Day 23 – December 6, 2009 (Sun): Drive Followers to Purchase a Special Offer

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Start of Day Twitter Stats: Follow: 148 Followers: 115 Listed: 7

Missed yesterday? Go here to read what happened on Day 22 – December 5, 2009 (Sat): Combine Your Social Media Tools

twitter_power_joel_comm_150So how do you drive followers to purchase a special offer when you don’t sell anything? Joel Comm figured (correctly, it turns out) not all his readers would have items to sell. He came up with a brilliant idea. If you don’t have anything to sell, sell someone else’s product through an affiliation. Then, to get a special offer, you just need to get your affiliate to agree to give your followers a special offer.

This whole gambit presupposes I want to sell. I’m not sure I’m there yet. Remember, as I prattled on about in Day 18 – December 1, 2009 (Tue): Start Putting Your Tweets Together, I’m not even 100% sure I know the true objective of the ChrisCarosa Twitter account. If you’re reading this, maybe you can pop me a line and let me know what I’m all about.  Perhaps you’d rather I reveal the rest of the yesterday’s story?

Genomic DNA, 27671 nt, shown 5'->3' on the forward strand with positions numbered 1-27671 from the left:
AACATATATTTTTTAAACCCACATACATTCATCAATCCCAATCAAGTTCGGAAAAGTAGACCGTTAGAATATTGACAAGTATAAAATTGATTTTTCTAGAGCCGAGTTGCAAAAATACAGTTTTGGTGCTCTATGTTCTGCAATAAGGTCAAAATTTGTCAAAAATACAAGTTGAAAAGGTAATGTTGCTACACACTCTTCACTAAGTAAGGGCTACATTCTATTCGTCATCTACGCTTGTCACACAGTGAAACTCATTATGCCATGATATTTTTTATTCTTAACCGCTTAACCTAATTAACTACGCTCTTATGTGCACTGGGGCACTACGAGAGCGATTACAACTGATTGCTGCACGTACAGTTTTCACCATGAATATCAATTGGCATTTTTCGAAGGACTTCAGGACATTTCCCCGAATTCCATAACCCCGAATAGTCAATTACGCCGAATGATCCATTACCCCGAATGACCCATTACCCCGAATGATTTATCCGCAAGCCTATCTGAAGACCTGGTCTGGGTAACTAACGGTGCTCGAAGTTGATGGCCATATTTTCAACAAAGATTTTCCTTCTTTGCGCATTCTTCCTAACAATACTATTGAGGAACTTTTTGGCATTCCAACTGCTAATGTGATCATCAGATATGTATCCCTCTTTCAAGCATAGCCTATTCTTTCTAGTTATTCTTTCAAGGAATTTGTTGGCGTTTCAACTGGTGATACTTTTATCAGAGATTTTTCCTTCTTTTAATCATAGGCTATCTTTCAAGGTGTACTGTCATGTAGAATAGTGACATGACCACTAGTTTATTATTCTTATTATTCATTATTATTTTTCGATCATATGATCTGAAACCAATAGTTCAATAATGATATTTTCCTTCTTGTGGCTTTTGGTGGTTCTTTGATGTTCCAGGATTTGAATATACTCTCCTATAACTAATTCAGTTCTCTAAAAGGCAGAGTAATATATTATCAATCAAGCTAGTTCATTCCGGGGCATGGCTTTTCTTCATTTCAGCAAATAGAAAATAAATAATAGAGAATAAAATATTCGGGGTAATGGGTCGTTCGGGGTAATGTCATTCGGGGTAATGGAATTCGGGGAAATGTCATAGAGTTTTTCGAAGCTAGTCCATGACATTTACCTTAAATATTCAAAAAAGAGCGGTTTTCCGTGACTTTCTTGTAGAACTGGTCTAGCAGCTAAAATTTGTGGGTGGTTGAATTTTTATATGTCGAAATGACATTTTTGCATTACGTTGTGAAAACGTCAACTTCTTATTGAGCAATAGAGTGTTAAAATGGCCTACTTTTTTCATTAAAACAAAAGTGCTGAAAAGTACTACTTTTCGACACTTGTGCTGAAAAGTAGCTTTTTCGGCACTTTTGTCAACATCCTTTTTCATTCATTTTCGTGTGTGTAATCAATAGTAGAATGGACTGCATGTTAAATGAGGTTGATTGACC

It’s just as well I didn’t spend this Sunday on Twitter. After all, I spent all day at the Finger Lakes First Lego League Regional Championships at the University of Rochester with Team GearFreeze. For those of you who’ve been following this (it turns out) daily journal, here’s the honest truth of what happened just a scant few hours ago:

GearFreeze goes into its project presentation. The acoustics in the room leave much to be desired (and made the recording virtually worthless). This time the presentation occurs pretty near the beginning of the event (as opposed to pretty near the end like at the Qualifiers). I can tell the kids are still tired and not quite up to their game. They run through the skit pretty well, but aren’t as crisp in the Q&A. They almost appear as deer in the headlights – and they realize this. I don’t know, maybe they didn’t have their first cup of coffee yet (neither had I, but I have an excuse – I don’t drink coffee).